Byline: Anne D’Innocenzio

NEW YORK — Getting into department stores can be tough these days for new, little-known resources, but it is not impossible.
While many buyers are beholden to the matrix or the recommended resource list, there is still a small amount of room for new vendors. With retailers grumbling — although not for publication — about some traditional resources that are underperforming, and with the need to spruce up merchandise selections, the door for new resources is open, if only a crack.
Here’s a look at two sportswear firms that are moving through that crack with novel looks and sharp prices.

Ordinary Mary
To announce its debut to buyers last November, Ordinary Mary, a better-priced casual sportswear line, sent a cheerful note with red roses, which is also the company logo.
“The reaction was great, even from the men,” said Kanuj Malhotra, president of the firm, which opened for spring selling. “Some of the buyers told me that it really made them feel good to get a rose, especially when the retailing environment has been so bleak.” The firm, at 1411 Broadway, is a spinoff of Malhotra’s family-owned $100 million private label company called Mohan Sports, based in New Delhi.
While Malhotra said the red roses were appreciated by buyers, he points out, of course, that Ordinary Mary is getting into such key accounts as Strawbridge & Clothier, Macy’s West, Woodward & Lothrop, Lord & Taylor and Dayton Hudson Corp. for other reasons.
“Ordinary Mary is filling a void in the market for something new and updated, but at a good price,” he said. “You can’t make money being commodity-oriented unless you are retailing for $19.99.”
Malhotra also pointed out that Ordinary Mary can keep prices low because it is able to tap into the Mohan Sports production facilities in India.
Ordinary Mary’s wholesale volume for the first year is expected to reach $15 million, with a projected $25 million the following year. Sportswear-inspired dresses, like rompers and fluid Empire dresses, account for about 60 percent of the line.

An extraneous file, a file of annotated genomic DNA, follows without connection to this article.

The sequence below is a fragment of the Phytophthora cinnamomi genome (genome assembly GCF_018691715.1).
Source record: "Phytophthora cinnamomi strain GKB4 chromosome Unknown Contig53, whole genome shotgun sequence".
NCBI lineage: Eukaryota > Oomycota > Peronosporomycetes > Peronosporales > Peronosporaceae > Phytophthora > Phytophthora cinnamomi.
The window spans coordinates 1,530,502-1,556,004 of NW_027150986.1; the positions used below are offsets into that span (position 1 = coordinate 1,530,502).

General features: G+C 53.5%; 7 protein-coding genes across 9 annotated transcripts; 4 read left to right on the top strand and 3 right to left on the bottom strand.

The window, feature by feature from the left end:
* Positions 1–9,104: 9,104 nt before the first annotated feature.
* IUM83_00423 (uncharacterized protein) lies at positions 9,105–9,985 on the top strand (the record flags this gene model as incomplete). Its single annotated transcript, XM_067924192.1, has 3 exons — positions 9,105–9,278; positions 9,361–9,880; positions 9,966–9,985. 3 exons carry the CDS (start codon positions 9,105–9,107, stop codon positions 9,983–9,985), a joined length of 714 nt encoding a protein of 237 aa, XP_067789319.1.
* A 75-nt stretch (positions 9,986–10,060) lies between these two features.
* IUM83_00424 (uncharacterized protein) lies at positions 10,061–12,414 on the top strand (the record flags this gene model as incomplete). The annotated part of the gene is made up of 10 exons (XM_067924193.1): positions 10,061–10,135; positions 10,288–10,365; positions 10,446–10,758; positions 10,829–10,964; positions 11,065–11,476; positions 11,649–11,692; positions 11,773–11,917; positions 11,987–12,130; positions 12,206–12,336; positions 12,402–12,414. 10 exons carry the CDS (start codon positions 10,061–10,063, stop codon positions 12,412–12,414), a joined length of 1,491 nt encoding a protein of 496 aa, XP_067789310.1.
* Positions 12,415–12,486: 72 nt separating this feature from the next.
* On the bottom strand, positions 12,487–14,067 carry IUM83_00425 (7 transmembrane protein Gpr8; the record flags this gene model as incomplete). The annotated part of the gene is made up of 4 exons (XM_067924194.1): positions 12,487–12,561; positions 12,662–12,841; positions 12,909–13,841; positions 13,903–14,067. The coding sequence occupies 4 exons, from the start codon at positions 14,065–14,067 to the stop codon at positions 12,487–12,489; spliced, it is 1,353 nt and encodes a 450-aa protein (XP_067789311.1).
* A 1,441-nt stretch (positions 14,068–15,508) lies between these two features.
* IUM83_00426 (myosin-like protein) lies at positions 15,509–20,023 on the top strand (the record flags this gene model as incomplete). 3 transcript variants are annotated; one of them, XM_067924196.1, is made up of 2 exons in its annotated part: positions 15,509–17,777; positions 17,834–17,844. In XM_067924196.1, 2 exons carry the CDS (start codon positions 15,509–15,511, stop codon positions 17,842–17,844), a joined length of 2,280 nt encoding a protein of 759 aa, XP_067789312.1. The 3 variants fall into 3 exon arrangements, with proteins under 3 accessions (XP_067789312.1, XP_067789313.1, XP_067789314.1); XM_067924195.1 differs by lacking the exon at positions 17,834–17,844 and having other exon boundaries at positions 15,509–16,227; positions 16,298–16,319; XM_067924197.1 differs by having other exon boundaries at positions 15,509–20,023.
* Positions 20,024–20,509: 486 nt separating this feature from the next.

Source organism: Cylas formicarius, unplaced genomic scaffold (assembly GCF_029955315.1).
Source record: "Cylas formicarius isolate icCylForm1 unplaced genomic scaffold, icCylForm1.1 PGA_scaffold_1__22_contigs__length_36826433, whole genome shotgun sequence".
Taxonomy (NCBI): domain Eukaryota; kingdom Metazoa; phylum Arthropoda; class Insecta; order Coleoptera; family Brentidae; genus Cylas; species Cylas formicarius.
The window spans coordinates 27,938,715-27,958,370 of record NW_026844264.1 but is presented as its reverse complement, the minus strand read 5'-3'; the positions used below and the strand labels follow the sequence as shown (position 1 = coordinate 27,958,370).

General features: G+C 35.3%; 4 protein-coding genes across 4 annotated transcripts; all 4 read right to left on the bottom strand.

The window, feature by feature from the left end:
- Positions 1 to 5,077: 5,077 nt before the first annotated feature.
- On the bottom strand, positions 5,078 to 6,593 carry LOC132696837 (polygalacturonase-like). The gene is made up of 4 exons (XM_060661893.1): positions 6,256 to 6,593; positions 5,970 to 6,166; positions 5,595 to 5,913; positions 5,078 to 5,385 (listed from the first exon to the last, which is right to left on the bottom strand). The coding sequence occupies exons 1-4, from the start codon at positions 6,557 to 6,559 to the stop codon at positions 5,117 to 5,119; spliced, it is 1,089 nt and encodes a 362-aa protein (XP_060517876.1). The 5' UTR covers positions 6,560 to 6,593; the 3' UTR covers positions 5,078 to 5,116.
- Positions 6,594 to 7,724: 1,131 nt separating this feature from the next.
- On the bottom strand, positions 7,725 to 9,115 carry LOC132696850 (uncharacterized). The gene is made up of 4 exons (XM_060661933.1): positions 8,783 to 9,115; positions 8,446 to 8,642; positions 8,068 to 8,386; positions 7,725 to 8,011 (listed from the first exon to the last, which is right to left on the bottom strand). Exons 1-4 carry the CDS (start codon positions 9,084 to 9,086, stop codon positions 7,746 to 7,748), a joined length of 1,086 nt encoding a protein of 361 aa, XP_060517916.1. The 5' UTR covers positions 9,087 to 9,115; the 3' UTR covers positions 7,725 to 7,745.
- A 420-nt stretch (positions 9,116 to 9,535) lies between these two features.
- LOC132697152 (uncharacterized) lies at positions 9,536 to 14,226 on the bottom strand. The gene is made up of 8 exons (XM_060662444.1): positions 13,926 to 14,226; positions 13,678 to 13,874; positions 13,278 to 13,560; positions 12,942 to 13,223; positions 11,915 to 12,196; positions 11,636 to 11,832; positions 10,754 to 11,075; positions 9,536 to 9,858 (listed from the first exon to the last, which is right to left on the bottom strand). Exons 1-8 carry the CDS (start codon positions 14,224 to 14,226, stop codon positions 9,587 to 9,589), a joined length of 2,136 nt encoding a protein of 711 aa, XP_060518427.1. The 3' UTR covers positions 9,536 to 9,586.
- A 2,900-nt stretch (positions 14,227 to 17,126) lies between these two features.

Dresses that mix thermal knits with yarn-dyed cotton foil are checking well, he said. Ordinary Mary’s sportswear separates include Swiss cotton oversized shirts, which wholesale for $23, and linen viscose jackets, which wholesale for $30. Prices for dresses range from $36 to $48, while pants go for $16 to $24. Blouses are $16 to $26.
The company team includes sales director Barry Wecker, who has 24 years experience, and design director Doreen Gorman, whose previous stints include contemporary firm Hype and junior company Ultra Pink. Ordinary Mary also signed up contemporary pioneer Danny Noble as design consultant.
“We are going into the market looking for fresh ideas, and we are finding that many are coming from smaller resources,” said Randie Berman, fashion merchandising director at Strawbridge & Clothier, adding that the store has increased funding to include Ordinary Mary and the like at the expense of the larger, underperforming vendors, which she declined to name.
“The look is new. They hit a lot of trends. I especially liked the retro Forties dresses,” said Jim Flemming, buyer of moderate-price dresses at Macy’s West, who bought the line for the first time for June delivery. He said he bought such items as drawstring pants and easy jackets for all Macy’s West stores.
“It is very updated and casual. Great for California,” he said.
The sportswear line will hang next to Carole Little’s Streetwear line and Jones Sport, Flemming said.

When Ilio Inc., a moderate-priced misses’ woven shirts firm, folded two years ago, former employees wasted no time in opening their own ventures. Most of these new businesses have disappeared from the scene, but at least one venture — Solutions — has flourished.
“It’s a natural success. If you have the right product, the right price and continuity, then you will do well,” said Jeff Kreindel, president of Solutions, a division of At Last Sportswear, a junior sportswear company.
Kreindel, formerly affiliated with Ilio, was hired in February 1993 by At Last Sportswear to start the new business, which started shipping its merchandise for fall 1993 selling.
When Solutions was launched, it offered only cotton and rayon shirts, as well as vests, but has now expanded to include rayon short sets, jackets, skirts and dresses. Denim accounts for 25 percent of the line. Tops represent 65 percent of the business
The merchandising strategy has helped Solutions land accounts with all Federated divisions, all May Co. divisions, Dillards, Carson Pirie Scott, and Dayton Hudson. Kreindel expects sales to approach $50 million by the end of the second year.
Solutions’ early fall line, to be in stores in July, includes velvet barn jackets, denim shirts, twill embroidered vests and corduroy hunting vests. Wholesale prices for jackets range from $17.50 to $30; denim shirts are $10 to $14; vests are $10 to $15, and skirts range from $12.50 to $17.50.
“Solutions is an excellent addition to the misses’ area,’ said Ilene Cohen of the Doneger Group. “They have great-looking vests.”
Tapping into At Last Sportswear’s infrastructure has been a key to Solutions’ success, said Kreindel. “To get into department stores, you need to have strong systems, like EDI, in place,” Kreindel said, adding that Solutions has been able to keep prices low by using At Last’s vast sourcing network. Solutions sources in Hong Kong, China, India, Bangladesh, Nepal and Indonesia. The company sources its silk goods in China, its denims in Hong Kong.